Food manufacturers

How Mushrooms, Quinoa and Chickpeas Create New Opportunities for Food Manufacturers – Magoda – Manufacturing America

Besides being meatless, foods like quinoa, black beans, almonds, chickpeas, cranberries, and pumpkin may have little in common. But for U.S. food processors, they all present an opportunity to tap into the bustling market for plant-based protein-rich foods.

The demand for meat alternatives, especially those derived from beans, nuts, berries, and other plant sources, has increased dramatically in recent years. These foods are promoted as a way to reduce meat consumption while adopting a more heart-healthy and eco-friendly diet.

Concern for the well-being of one’s health and the planet is a driving force for many consumers. But these motivations aren’t the only reasons why non-meat proteins are so popular; the way in which manufacturers have transformed and remixed their ingredients has largely contributed to their diffusion in the market.

For food processors ready to innovate, there are many lucrative opportunities. There’s a lot to be said for the success of companies that produce meat alternatives for sale directly to the consumer, but they’re not the only companies reaping the rewards; developers of raw ingredients, isolates, concentrates, emulsifiers and other food manufacturing Components now a greatly expanded market.

Food that masquerades as meat

As more and more consumers seek out food options that contain no animal-derived ingredients, many still want to enjoy food products that look, smell, taste and even “behave” like meat when eaten. they are cooked and eaten.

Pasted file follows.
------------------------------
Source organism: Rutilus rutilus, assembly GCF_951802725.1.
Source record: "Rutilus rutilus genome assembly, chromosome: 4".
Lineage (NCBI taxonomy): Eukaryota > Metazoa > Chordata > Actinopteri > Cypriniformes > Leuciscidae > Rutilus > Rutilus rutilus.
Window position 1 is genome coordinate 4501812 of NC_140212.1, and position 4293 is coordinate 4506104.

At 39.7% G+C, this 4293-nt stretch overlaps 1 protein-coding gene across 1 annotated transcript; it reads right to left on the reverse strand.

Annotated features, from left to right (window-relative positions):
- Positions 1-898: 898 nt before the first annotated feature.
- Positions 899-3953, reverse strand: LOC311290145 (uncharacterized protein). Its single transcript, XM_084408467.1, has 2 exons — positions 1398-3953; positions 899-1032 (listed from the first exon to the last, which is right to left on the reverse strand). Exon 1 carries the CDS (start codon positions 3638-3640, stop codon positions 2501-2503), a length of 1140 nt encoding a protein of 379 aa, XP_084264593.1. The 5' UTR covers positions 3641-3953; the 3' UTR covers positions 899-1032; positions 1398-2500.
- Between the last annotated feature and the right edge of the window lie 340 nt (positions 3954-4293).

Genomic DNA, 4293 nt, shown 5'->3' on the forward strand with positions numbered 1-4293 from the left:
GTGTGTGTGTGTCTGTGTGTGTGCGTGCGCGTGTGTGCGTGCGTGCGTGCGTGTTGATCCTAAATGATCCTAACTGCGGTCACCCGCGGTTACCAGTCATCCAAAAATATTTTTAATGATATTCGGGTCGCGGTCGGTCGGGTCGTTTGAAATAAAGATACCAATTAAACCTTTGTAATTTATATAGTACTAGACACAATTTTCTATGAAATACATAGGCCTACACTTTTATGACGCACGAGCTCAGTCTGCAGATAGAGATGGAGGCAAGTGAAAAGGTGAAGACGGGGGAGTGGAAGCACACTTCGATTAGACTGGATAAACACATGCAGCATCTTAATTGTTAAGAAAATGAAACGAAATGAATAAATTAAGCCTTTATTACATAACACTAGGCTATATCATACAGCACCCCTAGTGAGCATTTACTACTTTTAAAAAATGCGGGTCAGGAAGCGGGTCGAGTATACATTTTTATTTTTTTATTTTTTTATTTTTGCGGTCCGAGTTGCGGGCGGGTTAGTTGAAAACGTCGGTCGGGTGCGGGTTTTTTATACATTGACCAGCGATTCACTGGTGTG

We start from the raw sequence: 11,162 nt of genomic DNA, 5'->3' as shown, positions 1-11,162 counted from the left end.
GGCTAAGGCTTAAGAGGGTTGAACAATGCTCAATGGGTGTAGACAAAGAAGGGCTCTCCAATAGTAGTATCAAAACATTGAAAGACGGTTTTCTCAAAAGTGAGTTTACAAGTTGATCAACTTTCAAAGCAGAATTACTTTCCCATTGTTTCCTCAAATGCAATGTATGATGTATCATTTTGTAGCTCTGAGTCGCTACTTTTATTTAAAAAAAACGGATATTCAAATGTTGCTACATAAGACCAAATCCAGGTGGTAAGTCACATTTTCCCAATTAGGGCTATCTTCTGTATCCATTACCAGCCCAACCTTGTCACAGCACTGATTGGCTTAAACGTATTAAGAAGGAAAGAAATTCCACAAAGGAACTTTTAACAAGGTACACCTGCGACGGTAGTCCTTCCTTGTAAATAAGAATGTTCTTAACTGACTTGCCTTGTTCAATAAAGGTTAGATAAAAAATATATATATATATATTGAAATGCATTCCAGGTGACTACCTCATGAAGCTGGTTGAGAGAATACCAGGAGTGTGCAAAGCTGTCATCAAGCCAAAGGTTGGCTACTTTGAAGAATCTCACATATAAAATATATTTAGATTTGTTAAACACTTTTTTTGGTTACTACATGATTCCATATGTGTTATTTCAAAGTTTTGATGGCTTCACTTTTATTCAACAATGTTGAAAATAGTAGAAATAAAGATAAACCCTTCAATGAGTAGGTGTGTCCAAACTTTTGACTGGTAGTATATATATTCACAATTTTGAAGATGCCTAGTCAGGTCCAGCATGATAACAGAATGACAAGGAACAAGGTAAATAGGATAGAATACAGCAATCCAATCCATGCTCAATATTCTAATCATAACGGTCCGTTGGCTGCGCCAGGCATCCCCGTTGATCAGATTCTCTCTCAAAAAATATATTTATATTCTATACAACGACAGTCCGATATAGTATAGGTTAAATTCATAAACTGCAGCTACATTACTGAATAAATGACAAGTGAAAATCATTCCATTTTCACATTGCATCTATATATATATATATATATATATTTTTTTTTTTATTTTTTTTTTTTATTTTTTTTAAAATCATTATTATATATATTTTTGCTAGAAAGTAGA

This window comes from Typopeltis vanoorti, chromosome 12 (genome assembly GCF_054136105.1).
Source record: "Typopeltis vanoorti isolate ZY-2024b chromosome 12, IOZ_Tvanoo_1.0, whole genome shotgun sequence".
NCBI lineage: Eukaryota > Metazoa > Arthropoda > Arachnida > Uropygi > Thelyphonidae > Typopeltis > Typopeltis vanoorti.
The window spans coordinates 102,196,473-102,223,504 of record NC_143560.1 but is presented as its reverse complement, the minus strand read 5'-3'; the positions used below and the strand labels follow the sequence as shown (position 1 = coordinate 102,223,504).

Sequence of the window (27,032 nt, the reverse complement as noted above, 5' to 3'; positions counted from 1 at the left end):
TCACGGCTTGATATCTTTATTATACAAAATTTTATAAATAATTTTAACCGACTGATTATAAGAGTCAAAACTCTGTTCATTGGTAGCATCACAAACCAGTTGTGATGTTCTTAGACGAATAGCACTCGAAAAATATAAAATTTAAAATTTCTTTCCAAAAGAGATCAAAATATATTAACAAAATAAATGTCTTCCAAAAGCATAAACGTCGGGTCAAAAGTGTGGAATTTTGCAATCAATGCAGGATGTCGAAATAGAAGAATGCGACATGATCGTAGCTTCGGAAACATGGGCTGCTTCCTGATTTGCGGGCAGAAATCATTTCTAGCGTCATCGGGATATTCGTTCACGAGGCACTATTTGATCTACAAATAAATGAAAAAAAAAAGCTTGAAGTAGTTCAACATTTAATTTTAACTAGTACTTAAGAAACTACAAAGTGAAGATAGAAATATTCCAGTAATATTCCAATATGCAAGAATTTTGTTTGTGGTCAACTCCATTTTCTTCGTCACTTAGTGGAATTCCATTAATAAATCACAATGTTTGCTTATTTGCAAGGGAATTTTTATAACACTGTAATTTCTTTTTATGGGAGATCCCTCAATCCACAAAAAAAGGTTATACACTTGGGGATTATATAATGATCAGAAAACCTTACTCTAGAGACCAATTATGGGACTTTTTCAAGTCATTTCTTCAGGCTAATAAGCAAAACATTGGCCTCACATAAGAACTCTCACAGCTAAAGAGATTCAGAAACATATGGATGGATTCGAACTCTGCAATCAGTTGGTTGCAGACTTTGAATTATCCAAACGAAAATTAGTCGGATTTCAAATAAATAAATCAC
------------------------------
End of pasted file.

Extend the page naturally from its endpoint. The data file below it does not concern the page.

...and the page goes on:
Using plant proteins in ways that mimic meat has long been a business of food manufacturers, but new ingredients and new methods of food processing have made them better than ever.

Vegetable meat, vegan meat. Credit: Tischbeinahe

Scientists and food processors have now succeeded in developing a textured soy protein that turns pink to brown and even “bleeds” when heated on a grill. Dairy-free cheese slices will melt exactly the same as milk-derived options. Special 100% plant-based soy protein binding agents can be used to create vegan foods that are comparatively high in protein and better mimic flavor and texture than anything previously available on the market.

No more niche or novelty

Plant-based proteins and meat alternatives are no longer novelties or niche products that required a special trip to the health food store; they are now claiming more space on grocery store shelves, on high-end restaurant menus, and even as familiar fast food options.

Companies that develop and deliver the most compelling knockoffs can tap into a very high-yield market that could change the future of food.

Vegan yogurts. Credit: veganbaking.net

What do you think of the shifting demand for meat imitators and plant-based food ingredients? Has this translated into changes in your industry or in your meal choices?

Comment and let us know your thoughts.

Sources of articles:

https://www.foodprocessing.com/articles/2021/working-with-plant-proteins/